The 59 court actions followed the end of the tenant eviction ban and the lifting of most coronavirus restrictions and housing charity Crisis said the figures showed that measures introduced to prevent homelessness during the pandemic were inadequate.
The Ministry of Justice figures show the claims to repossess homes in the area were lodged by mortgage lenders and landlords between July and September.
Of the claims lodged in the three months, 45 were made by private and social landlords against renters.
The figures also show 19 property repossessions took place in Northumberland between July and September – 13 renter evictions and six by mortgage lenders.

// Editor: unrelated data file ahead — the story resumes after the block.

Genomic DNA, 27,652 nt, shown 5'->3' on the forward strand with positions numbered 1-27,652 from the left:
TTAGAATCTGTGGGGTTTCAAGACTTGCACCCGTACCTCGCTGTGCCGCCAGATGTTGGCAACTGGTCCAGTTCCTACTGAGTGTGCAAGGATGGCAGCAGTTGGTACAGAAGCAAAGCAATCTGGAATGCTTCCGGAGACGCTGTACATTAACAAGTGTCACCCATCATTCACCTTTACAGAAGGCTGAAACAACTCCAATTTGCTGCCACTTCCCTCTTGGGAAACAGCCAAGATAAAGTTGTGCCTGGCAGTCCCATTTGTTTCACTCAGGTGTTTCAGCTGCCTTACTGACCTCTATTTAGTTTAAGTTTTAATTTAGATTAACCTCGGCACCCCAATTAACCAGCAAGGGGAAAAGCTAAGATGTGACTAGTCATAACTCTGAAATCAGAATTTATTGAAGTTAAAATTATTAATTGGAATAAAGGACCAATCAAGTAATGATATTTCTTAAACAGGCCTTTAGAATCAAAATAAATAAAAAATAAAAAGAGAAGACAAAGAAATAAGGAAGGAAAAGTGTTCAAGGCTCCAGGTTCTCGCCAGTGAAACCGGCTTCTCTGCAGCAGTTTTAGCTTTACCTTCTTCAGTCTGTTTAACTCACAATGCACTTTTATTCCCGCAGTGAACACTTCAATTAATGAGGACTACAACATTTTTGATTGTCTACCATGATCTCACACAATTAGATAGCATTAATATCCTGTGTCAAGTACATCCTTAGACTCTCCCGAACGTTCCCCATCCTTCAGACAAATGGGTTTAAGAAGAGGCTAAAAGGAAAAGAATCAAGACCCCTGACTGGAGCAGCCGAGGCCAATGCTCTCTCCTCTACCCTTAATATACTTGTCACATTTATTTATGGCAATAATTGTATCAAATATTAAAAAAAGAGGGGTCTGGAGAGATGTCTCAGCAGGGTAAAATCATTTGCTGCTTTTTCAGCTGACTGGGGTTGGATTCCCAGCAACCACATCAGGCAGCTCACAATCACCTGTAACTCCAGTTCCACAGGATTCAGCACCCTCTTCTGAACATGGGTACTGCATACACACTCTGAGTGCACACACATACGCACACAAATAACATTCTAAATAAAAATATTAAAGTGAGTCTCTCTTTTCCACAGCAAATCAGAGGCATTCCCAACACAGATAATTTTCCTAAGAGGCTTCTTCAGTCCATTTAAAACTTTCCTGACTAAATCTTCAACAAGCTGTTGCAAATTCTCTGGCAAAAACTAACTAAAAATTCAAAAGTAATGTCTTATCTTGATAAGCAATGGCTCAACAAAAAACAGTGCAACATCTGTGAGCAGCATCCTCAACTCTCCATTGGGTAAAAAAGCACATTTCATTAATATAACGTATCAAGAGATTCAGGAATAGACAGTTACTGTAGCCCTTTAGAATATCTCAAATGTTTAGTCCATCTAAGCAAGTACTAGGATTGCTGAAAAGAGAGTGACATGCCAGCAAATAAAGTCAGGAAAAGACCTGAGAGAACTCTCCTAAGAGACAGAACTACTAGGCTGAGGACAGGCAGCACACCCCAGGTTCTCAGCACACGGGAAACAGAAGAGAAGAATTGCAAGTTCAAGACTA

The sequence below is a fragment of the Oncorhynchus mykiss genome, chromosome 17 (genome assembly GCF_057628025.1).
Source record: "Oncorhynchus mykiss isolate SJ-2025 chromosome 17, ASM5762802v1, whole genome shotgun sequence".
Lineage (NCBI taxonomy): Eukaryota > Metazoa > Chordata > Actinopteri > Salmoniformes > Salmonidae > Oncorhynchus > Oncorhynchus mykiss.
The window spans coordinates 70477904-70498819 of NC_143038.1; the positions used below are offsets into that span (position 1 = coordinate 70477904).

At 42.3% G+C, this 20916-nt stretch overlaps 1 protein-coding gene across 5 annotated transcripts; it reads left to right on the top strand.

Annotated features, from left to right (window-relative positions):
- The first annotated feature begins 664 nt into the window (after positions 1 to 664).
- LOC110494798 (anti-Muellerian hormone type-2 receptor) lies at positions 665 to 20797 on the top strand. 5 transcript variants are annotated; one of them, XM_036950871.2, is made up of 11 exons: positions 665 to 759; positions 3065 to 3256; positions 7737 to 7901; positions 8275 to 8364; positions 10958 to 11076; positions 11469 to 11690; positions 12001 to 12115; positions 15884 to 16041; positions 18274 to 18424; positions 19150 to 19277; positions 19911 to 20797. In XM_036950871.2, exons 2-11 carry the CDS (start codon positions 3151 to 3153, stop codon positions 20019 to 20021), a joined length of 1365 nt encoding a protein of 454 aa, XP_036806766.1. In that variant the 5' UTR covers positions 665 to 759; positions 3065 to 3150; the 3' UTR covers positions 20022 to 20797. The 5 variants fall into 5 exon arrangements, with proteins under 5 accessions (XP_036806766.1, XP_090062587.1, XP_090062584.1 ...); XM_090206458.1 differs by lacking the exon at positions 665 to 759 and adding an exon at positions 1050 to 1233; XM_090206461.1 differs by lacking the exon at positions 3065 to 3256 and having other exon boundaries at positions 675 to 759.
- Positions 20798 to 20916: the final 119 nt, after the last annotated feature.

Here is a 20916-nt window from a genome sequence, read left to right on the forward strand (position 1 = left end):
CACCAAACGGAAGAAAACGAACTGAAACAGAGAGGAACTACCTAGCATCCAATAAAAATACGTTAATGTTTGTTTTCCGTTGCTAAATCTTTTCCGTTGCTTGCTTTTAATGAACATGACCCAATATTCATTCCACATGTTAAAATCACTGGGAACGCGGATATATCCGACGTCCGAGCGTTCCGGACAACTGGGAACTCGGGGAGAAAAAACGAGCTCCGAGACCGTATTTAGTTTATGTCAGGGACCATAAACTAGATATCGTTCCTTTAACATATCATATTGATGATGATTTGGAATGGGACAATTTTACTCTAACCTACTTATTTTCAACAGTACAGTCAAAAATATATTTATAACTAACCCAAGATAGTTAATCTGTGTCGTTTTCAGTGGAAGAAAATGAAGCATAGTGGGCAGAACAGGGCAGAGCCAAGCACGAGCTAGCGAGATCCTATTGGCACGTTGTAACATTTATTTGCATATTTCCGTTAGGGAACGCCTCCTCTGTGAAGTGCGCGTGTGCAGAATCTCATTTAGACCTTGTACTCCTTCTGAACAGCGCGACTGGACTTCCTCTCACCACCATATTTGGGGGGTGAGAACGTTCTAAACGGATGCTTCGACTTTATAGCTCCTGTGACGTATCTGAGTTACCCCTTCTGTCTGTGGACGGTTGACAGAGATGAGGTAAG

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Jon Sparkes, chief executive of Crisis, said more must be done to prevent people from becoming homeless, including lifting the freeze on the rates of housing benefit paid to low-income families to prevent tenants from falling behind on payments.
He said: “More and more people who lost their jobs and had their lives turned upside down are now being forced into homelessness."
Nationally, 13,000 repossession claims were submitted to county courts between July and September – a significant increase from 4,065 in the same period last year.
A Government spokesman said: "These statistics show there has been a considerable decrease in repossessions compared to pre-pandemic levels
“The action we’ve taken since the start of the pandemic protected over eight million households with the pause in court possession proceedings."